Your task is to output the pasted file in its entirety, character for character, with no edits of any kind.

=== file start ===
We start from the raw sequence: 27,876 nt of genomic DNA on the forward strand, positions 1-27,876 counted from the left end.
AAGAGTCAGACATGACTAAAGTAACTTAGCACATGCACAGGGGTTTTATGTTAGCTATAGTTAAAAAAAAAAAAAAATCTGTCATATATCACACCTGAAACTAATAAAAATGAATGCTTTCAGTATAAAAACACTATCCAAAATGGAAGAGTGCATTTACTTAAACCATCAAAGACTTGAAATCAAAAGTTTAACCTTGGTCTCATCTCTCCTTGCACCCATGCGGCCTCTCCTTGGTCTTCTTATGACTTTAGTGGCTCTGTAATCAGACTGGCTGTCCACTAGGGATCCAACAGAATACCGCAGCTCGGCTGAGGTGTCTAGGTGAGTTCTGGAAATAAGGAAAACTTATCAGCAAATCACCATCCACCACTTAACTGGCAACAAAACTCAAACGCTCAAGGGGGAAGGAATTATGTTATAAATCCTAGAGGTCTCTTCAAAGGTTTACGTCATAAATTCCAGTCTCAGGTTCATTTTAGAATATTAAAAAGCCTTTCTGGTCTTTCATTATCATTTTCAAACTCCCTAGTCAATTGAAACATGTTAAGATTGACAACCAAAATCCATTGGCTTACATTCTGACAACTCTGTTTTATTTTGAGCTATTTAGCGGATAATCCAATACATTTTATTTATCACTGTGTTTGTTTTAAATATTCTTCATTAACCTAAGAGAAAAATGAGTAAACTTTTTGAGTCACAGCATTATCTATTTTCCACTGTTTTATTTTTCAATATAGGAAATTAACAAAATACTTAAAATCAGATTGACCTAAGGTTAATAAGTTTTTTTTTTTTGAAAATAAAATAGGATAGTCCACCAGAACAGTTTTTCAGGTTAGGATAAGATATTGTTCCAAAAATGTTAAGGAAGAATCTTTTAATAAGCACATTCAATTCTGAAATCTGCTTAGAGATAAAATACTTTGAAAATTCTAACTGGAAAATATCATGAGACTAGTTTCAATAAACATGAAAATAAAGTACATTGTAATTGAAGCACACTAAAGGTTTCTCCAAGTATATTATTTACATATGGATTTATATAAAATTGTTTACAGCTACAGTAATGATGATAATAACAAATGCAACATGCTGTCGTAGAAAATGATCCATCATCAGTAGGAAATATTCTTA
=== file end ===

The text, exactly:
We start from the raw sequence: 27,876 nt of genomic DNA on the forward strand, positions 1-27,876 counted from the left end.
AAGAGTCAGACATGACTAAAGTAACTTAGCACATGCACAGGGGTTTTATGTTAGCTATAGTTAAAAAAAAAAAAAAATCTGTCATATATCACACCTGAAACTAATAAAAATGAATGCTTTCAGTATAAAAACACTATCCAAAATGGAAGAGTGCATTTACTTAAACCATCAAAGACTTGAAATCAAAAGTTTAACCTTGGTCTCATCTCTCCTTGCACCCATGCGGCCTCTCCTTGGTCTTCTTATGACTTTAGTGGCTCTGTAATCAGACTGGCTGTCCACTAGGGATCCAACAGAATACCGCAGCTCGGCTGAGGTGTCTAGGTGAGTTCTGGAAATAAGGAAAACTTATCAGCAAATCACCATCCACCACTTAACTGGCAACAAAACTCAAACGCTCAAGGGGGAAGGAATTATGTTATAAATCCTAGAGGTCTCTTCAAAGGTTTACGTCATAAATTCCAGTCTCAGGTTCATTTTAGAATATTAAAAAGCCTTTCTGGTCTTTCATTATCATTTTCAAACTCCCTAGTCAATTGAAACATGTTAAGATTGACAACCAAAATCCATTGGCTTACATTCTGACAACTCTGTTTTATTTTGAGCTATTTAGCGGATAATCCAATACATTTTATTTATCACTGTGTTTGTTTTAAATATTCTTCATTAACCTAAGAGAAAAATGAGTAAACTTTTTGAGTCACAGCATTATCTATTTTCCACTGTTTTATTTTTCAATATAGGAAATTAACAAAATACTTAAAATCAGATTGACCTAAGGTTAATAAGTTTTTTTTTTTTGAAAATAAAATAGGATAGTCCACCAGAACAGTTTTTCAGGTTAGGATAAGATATTGTTCCAAAAATGTTAAGGAAGAATCTTTTAATAAGCACATTCAATTCTGAAATCTGCTTAGAGATAAAATACTTTGAAAATTCTAACTGGAAAATATCATGAGACTAGTTTCAATAAACATGAAAATAAAGTACATTGTAATTGAAGCACACTAAAGGTTTCTCCAAGTATATTATTTACATATGGATTTATATAAAATTGTTTACAGCTACAGTAATGATGATAATAACAAATGCAACATGCTGTCGTAGAAAATGATCCATCATCAGTAGGAAATATTCTTA